Should Gordon Tietjens' side progress to and win their Cup quarter final, they will be crowned champions, regardless of what the chasing sides do.
Having made all seven Cup semi finals this season, and being the only side to reach every Cup quarter final, the odds are heavily in their favour to lift the trophy for a third successive year, but coach Tietjens is not taking anything for granted.
"We know it will be tough, we have a tough pool, and although we are 32 points ahead it is not over until it's over," said Tietjens.
"This tournament was crucial for us last year to go on and win it and we would like to defend our title, and if we can do that here we will certainly win the World Series.
"But we see it as a really big weekend, we have come a day earlier this year for some of the new guys, and hope we can win the World Series here in Scotland."
The 2012 victory at the Glasgow Sevens put them on course to win their 10th World Series title but this season New Zealand have only won one Cup, with Fiji and South Africa winning two each.
Next generation of stars
For a coach like Tietjens, defeats in four of the five Cup finals they have reached won't have pleased him, but it is that consistency that has secured them 132 points in the Series so far.
"It is about consistency and I suppose that is what you're looking at," added Tietjens, who was inducted into the IRB Hall of Fame in 2012.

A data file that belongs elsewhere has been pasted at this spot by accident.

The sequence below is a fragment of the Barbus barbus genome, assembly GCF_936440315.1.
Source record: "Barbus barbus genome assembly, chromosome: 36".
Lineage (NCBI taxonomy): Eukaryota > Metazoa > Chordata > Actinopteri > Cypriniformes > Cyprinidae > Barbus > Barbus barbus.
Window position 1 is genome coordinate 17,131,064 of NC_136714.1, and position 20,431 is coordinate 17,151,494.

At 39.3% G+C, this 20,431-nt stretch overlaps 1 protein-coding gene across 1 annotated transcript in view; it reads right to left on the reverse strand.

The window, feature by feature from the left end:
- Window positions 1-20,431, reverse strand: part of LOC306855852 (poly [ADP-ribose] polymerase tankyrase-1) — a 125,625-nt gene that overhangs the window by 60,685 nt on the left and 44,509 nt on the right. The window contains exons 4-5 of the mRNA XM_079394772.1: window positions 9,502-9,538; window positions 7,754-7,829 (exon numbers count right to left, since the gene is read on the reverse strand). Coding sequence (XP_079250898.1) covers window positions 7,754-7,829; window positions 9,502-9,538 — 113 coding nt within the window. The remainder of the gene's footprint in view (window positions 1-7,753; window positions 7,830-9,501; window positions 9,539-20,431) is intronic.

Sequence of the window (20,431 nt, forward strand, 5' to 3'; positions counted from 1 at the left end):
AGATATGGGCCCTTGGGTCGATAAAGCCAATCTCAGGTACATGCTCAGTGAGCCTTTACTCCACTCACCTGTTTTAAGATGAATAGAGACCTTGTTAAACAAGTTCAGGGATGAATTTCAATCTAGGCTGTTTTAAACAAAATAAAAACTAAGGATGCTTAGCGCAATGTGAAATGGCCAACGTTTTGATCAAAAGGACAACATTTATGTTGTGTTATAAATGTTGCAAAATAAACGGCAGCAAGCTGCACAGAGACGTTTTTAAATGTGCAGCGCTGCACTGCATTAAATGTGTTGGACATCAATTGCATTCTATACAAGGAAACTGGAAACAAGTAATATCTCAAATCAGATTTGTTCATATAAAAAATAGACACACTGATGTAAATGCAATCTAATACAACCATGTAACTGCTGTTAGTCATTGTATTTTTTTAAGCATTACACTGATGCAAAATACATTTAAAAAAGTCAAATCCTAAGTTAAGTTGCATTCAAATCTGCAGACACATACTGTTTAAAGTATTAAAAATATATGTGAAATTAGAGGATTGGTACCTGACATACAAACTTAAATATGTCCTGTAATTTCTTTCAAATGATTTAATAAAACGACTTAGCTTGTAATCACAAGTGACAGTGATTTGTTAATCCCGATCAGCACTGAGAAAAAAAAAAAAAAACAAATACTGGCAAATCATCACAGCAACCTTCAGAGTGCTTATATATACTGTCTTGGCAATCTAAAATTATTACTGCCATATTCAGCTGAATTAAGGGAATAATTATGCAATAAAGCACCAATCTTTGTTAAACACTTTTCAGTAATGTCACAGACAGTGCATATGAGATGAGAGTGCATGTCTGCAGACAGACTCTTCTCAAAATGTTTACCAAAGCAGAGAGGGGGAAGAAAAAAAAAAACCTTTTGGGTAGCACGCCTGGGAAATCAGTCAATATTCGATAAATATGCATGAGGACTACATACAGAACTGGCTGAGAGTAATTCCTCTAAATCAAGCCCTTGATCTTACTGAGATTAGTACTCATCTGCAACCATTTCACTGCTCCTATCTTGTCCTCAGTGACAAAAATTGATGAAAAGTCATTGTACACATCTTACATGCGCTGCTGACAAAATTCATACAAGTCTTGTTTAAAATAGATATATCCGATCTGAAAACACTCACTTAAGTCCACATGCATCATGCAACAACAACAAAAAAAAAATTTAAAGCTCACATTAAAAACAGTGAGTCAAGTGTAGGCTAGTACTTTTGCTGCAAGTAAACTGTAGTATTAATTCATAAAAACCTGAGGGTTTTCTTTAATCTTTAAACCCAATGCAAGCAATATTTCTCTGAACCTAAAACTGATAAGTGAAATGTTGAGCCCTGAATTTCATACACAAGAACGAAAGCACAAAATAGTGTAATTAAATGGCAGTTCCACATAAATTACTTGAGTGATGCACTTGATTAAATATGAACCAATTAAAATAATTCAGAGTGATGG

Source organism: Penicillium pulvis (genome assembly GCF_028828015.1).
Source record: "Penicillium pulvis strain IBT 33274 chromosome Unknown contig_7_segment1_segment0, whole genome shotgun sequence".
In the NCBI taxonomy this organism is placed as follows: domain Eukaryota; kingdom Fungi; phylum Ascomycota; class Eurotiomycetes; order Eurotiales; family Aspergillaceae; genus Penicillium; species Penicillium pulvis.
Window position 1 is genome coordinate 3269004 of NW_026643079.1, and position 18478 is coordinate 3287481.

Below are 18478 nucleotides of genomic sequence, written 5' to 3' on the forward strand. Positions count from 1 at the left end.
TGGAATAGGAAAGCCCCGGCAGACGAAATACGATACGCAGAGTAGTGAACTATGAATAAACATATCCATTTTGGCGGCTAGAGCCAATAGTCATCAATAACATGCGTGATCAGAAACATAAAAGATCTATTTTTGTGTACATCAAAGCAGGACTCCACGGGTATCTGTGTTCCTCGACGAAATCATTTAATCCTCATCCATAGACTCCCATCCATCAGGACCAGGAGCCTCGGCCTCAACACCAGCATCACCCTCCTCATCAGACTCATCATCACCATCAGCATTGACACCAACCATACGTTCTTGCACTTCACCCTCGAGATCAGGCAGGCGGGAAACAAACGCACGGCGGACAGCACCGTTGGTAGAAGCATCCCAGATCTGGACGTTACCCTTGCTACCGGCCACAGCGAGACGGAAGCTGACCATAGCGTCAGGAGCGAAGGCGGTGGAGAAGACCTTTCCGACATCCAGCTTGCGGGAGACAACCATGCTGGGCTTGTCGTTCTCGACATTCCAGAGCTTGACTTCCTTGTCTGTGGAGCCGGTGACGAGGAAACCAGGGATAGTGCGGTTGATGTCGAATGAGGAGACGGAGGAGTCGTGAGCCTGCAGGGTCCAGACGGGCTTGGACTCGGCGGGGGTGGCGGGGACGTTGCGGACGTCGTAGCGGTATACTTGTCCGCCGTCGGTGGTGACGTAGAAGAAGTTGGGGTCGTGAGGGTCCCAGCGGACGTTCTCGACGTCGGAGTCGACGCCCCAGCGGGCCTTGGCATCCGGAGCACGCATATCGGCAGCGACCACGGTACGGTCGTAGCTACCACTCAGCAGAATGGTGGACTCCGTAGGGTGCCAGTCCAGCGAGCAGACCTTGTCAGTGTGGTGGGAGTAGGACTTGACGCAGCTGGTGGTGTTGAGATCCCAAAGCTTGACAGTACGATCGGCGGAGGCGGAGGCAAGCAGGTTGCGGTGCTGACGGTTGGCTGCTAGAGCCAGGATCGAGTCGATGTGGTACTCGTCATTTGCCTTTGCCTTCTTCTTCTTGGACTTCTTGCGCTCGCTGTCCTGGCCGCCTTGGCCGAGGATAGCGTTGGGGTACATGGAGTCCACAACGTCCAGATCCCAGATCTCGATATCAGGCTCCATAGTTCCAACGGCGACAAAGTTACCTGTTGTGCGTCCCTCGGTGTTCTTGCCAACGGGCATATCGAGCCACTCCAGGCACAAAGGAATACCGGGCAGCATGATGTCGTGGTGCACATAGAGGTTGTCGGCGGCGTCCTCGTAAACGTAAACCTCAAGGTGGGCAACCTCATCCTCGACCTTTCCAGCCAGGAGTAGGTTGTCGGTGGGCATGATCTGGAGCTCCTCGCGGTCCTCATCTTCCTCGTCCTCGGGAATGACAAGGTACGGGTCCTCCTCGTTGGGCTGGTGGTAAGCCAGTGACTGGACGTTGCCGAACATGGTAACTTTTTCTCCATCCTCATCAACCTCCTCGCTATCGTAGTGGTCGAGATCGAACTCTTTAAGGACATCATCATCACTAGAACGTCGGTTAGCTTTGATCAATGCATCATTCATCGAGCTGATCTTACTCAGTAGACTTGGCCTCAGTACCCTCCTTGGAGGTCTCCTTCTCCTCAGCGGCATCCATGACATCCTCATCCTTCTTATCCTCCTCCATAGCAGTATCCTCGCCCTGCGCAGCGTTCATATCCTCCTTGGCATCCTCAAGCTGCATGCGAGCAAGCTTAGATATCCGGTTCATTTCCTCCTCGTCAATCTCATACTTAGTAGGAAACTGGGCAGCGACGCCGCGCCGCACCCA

"In Sevens you can lose a few players through injuries and the dynamics of your team changes in a huge way, and that has happened to us a few times this season.
"It is disappointing not to win the tournaments, but to win in South Africa and be there or thereabouts in five of the finals it has been a good year for us.
"It hurts us a lot to lose any game for the All Blacks Sevens, but we have to learn from the mistakes, as much as it hurts."
An 11th title is impressive in itself given those injuries throughout the season, which have enabled Tietjens to breed what he hopes is the next core of the All Blacks Sevens.
"You do get injuries, but players like Gillies Kaka and Sam Dickson, and five or six other youngsters have played who will hopefully be the core of this side in a few years time.
"That is a positive when you have so many injuries, that you bring on other players who can begin to star."
New Zealand face matches with England and Portugal before they meet Scotland in the final match of day one, which could prove decisive at both ends of the standings.